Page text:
BACKGROUND: Human gut microbial functions are often associated with various diseases and host physiologies. Aging, a less explored factor, is also suspected to affect or be affected by microbiome alterations. By combining functional feature selection with supervised classification, we aim to facilitate identification of age-related functional characteristics in metagenomes from several human gut microbiome studies (MetaHIT, MicroAge, MicroObes, Kurokawa et al.'s and Gill et al.'s dataset).<br /><br />RESULTS: We apply two feature selection methods, term frequency-inverse document frequency (TF-iDF) and minimum-redundancy maximum-relevancy (mRMR), to identify functional signatures that differentiate metagenomes by age. After features are reduced, we use a support vector machine (SVM) to predict host age of new metagenomes. Functional features are from protein families (Pfams), Kyoto Encyclopedia of Genes and Genomes (KEGG) pathways, KEGG ontologies and the Gene Ontology (GO) database. Initial investigations demonstrate that ordination of the functional principal components shows great overlap between different age groups. However, when feature selection is applied, mRMR tightens the ordination cluster for each age group, and TF-iDF offers better linear separation. Both TF-iDF and mRMR were used in conjunction with a SVM classifier and achieved areas under receiver operating characteristic curves (AUCs) 10 to 15% above chance to classify individuals above/below mid-ages (about 38 to 43 years old) using Pfams. Better performance around mid-ages is also observed when using other functional categories and age-balanced dataset. We also identified some age-related Pfams that improved age discrimination at age 65 with another feature selection method called LEfSe, on an age-balanced dataset. The selected functional characteristics identify a broad range of age-relevant metabolisms, such as reduced vitamin B12 synthesis, reduced activity of reductases, increased DNA damage, occurrences of stress responses and immune system compromise, and upregulated glycosyltransferases in the aging population.<br /><br />CONCLUSIONS: Feature selection can yield biologically meaningful results when used in conjunction with classification, and makes age classification of new human gut metagenomes feasible. While we demonstrate the promise of this approach, the data-dependent prediction performance could be further improved. We hypothesize that while the Qin et al. dataset is the most comprehensive to date, even deeper sampling is needed to better characterize and predict the microbiomes' functional content.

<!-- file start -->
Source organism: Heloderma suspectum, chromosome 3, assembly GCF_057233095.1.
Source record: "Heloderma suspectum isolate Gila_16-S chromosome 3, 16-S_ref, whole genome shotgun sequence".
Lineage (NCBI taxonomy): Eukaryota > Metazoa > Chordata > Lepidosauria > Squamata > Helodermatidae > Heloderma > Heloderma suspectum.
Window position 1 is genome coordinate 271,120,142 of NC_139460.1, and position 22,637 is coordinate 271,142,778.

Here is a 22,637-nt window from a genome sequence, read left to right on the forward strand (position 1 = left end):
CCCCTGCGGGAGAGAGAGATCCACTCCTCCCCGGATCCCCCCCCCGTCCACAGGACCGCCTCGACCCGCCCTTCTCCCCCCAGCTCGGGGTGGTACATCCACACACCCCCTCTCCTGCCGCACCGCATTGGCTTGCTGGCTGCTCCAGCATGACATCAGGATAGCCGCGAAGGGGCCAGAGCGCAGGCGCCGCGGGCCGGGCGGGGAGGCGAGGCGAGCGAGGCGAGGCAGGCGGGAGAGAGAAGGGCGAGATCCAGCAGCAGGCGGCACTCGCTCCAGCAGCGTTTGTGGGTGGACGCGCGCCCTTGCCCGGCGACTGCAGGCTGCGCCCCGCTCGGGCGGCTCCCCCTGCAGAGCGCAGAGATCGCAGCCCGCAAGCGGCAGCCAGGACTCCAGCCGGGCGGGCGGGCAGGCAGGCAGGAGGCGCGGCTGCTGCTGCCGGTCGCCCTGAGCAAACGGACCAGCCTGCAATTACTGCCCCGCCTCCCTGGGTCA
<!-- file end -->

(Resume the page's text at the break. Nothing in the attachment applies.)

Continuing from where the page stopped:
Lan, Y., Kriete, A., & Rosen, G. L. (2013). Selecting age-related functional characteristics in the human gut microbiome. Microbiome, 1(1). https://doi.org/10.1186/2049-2618-1-2